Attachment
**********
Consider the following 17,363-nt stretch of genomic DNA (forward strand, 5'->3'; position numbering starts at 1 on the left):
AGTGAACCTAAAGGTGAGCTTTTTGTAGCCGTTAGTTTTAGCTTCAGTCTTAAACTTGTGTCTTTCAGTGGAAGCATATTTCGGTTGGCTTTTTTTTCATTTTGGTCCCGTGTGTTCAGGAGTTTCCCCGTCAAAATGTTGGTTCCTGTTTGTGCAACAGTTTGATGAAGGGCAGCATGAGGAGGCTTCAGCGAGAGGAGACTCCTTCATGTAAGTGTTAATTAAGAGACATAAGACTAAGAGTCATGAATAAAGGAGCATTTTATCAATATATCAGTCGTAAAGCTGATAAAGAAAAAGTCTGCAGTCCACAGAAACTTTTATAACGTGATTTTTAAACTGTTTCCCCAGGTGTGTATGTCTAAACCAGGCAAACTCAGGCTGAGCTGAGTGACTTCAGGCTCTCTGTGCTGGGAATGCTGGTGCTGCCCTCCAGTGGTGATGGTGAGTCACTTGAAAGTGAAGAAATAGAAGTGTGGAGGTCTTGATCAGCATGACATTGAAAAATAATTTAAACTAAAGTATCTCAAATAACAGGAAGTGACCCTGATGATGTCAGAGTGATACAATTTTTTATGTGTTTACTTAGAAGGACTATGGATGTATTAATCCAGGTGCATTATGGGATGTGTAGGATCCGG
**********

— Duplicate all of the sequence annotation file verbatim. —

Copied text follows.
Consider the following 17,363-nt stretch of genomic DNA (forward strand, 5'->3'; position numbering starts at 1 on the left):
AGTGAACCTAAAGGTGAGCTTTTTGTAGCCGTTAGTTTTAGCTTCAGTCTTAAACTTGTGTCTTTCAGTGGAAGCATATTTCGGTTGGCTTTTTTTTCATTTTGGTCCCGTGTGTTCAGGAGTTTCCCCGTCAAAATGTTGGTTCCTGTTTGTGCAACAGTTTGATGAAGGGCAGCATGAGGAGGCTTCAGCGAGAGGAGACTCCTTCATGTAAGTGTTAATTAAGAGACATAAGACTAAGAGTCATGAATAAAGGAGCATTTTATCAATATATCAGTCGTAAAGCTGATAAAGAAAAAGTCTGCAGTCCACAGAAACTTTTATAACGTGATTTTTAAACTGTTTCCCCAGGTGTGTATGTCTAAACCAGGCAAACTCAGGCTGAGCTGAGTGACTTCAGGCTCTCTGTGCTGGGAATGCTGGTGCTGCCCTCCAGTGGTGATGGTGAGTCACTTGAAAGTGAAGAAATAGAAGTGTGGAGGTCTTGATCAGCATGACATTGAAAAATAATTTAAACTAAAGTATCTCAAATAACAGGAAGTGACCCTGATGATGTCAGAGTGATACAATTTTTTATGTGTTTACTTAGAAGGACTATGGATGTATTAATCCAGGTGCATTATGGGATGTGTAGGATCCGG